IOPCC Trip Report

May Bank Holiday Sea Kayak Camping Trip to Cornwall
Day 3 Sunday 2nd May 2010


The IOPCC campers tumbled out of their tents early morning after a disturbed nights sleep in blustery conditions. Today’s planned paddle on the exposed north Cornish coast between Daymer Bay and the picturesque village of Port Isaac (of Doc Martin fame) was looking increasingly doubtful.

Barbara soon confirmed that the forecast was for Force 6-7 Northerly winds , although we would be spared any accompanying showers. Time for Plan B to swing into action (always rely on Barbara and Ian for a Plan B). We would put in near the old bridge in Wadebridge at high tide and paddle upstream as far as we could navigate in this sheltered wooded valley – welcome respite from wind in our faces – this time it was pushing us upstream – between the arches of the old stone bridge and under the new ‘Anneka Rice’ bridge, and through Wadebridge Park and on towards the upper reaches of the river.

When we reached the weir which is the tidal limit we had a short break and were taken by surprise when 4 sit on top kayakers appeared form upstream. We headed back downstream with the falling tide to Wadebridge and then onwards into the expanding estuary. Wadebridge gave way to rolling green hills of farmland on the North shore fronted by cliffs of disused quarries and the course of the popular Camel Trail cycle track on the south bank.

The IOPCC group was exposed to the ravages of the wind sweeping across the wide estuary. However we made good progress with the tidal assistance. We stopped for a leg stretch and a snack before continuing down towards Rock into the freshening wind. We stopped at Rock to asses the situation and decided to continue down the estuary towards Daymer. The wind became too strong to paddle against before we reached Daymer so we landed on the beach to make a plan. We decided to cross the estuary to Padstow. Time for a briefing from Barbara and explanation with accompanying drawings in the sand about the principles of ferry gliding from Clive.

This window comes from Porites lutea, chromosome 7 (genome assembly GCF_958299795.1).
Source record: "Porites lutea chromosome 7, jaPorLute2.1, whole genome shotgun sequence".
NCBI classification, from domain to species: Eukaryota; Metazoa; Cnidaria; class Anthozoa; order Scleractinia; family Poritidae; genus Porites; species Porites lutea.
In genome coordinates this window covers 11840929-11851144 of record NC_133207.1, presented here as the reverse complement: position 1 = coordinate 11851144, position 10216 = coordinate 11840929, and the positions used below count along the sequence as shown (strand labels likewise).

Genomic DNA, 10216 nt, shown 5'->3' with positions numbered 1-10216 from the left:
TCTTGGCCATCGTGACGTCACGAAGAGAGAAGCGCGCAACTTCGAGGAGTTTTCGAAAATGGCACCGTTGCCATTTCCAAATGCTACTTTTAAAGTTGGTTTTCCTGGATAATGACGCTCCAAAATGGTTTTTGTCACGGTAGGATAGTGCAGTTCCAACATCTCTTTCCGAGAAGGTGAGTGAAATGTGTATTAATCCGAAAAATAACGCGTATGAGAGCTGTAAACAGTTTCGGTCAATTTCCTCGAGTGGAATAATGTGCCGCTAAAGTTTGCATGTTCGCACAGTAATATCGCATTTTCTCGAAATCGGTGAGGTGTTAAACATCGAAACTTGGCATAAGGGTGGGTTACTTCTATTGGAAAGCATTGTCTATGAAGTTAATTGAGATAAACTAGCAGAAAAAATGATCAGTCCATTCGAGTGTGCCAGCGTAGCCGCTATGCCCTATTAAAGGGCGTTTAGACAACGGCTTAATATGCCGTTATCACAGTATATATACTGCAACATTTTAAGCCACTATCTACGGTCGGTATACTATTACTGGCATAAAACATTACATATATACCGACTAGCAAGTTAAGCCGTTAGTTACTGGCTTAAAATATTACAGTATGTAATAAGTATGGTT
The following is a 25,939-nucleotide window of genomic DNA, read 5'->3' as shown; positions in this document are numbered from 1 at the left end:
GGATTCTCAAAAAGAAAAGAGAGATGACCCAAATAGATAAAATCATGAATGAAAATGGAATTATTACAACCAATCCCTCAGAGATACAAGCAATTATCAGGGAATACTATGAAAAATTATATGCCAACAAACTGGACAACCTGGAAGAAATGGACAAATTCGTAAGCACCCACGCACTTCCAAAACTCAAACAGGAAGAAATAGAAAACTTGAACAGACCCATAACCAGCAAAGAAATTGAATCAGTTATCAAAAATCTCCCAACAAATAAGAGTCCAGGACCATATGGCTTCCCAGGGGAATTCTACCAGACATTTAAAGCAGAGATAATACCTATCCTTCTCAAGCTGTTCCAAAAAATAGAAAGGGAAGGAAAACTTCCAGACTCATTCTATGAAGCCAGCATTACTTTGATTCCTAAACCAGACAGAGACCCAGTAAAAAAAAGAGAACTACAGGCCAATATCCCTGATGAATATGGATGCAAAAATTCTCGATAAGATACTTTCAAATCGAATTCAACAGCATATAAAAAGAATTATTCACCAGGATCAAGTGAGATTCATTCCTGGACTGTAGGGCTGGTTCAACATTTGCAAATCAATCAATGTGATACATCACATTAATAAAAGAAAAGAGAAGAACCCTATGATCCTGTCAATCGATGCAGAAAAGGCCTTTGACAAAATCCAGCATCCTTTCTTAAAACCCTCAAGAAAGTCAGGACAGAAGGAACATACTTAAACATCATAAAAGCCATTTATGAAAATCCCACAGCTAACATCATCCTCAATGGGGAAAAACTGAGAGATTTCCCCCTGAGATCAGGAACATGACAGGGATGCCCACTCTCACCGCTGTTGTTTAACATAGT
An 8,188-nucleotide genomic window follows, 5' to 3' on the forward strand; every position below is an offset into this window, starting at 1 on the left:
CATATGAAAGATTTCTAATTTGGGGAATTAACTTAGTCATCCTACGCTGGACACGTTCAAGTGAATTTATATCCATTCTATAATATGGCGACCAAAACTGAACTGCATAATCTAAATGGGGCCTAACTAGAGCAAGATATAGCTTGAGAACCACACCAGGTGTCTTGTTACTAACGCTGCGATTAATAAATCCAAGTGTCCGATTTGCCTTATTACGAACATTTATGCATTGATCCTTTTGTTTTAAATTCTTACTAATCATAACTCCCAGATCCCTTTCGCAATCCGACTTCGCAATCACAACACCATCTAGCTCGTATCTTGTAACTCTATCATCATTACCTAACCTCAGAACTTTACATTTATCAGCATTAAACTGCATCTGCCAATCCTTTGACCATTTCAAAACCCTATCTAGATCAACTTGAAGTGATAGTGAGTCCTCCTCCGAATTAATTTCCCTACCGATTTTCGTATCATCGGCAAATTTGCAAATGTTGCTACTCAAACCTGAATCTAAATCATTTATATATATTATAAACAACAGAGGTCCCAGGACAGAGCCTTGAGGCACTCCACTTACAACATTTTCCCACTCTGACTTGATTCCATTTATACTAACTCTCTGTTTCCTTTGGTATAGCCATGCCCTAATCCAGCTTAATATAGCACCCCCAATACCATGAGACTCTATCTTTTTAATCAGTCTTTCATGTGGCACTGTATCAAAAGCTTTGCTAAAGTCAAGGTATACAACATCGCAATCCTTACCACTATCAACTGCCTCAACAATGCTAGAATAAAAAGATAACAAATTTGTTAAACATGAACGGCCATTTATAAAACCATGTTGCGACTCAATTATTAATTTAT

Operation ferry glide was successfully completed with no swimmers. We had a a couple of hours to kill while the tide turned and gained sufficient momentum to carry us back up to Wadebridge. Most people went into Padstow in search of coffee, pasties, ice cream, custard tarts etc. Most people had on their paddling gear but John M was particularly scary in his Reed rubber wear.

The return trip from Padstow to Wadebridge was wind assisted and we had the sun on our backs. However there were times when we had trouble finding the course of the river in amongst the extensive sandbanks which appear at low tide. Most of the group chose to paddle, although Dicky and myself (Geoff R) decided it was a good idea to re-enact the opening scene from Lawrence of Arabia whilst dragging our kayaks behind us. We decided that kayakers were really designed to be used in at least 6 inches of water and managed to complete the last stretch without any further ‘yomps’. (even though I’m sure it is really good training for those in Navy mechanical support, Dicky).

Thanks to Barbara, Ian and IOPCC for a fun and incident packed day on the water (and sand) and a very enjoyable ‘Plan B’.

Launching at Wadebridge Paddling up the
River Camel
Ian on the River Camel Hilary, Jill and Clive
in line astern
On the Camel estuary On the Camel estuary
The boats at Padstow Back to Wadebridge
The group on the Camel estuary
GPS trace of the Camel estuary paddle courtesy of Clive West.

Click the thumbnail to view a bigger image.
Back to the Trip Report Index

Report: Geoff Ridler | Pictures: Barbara Browning



Paddling on the Jurassic Coast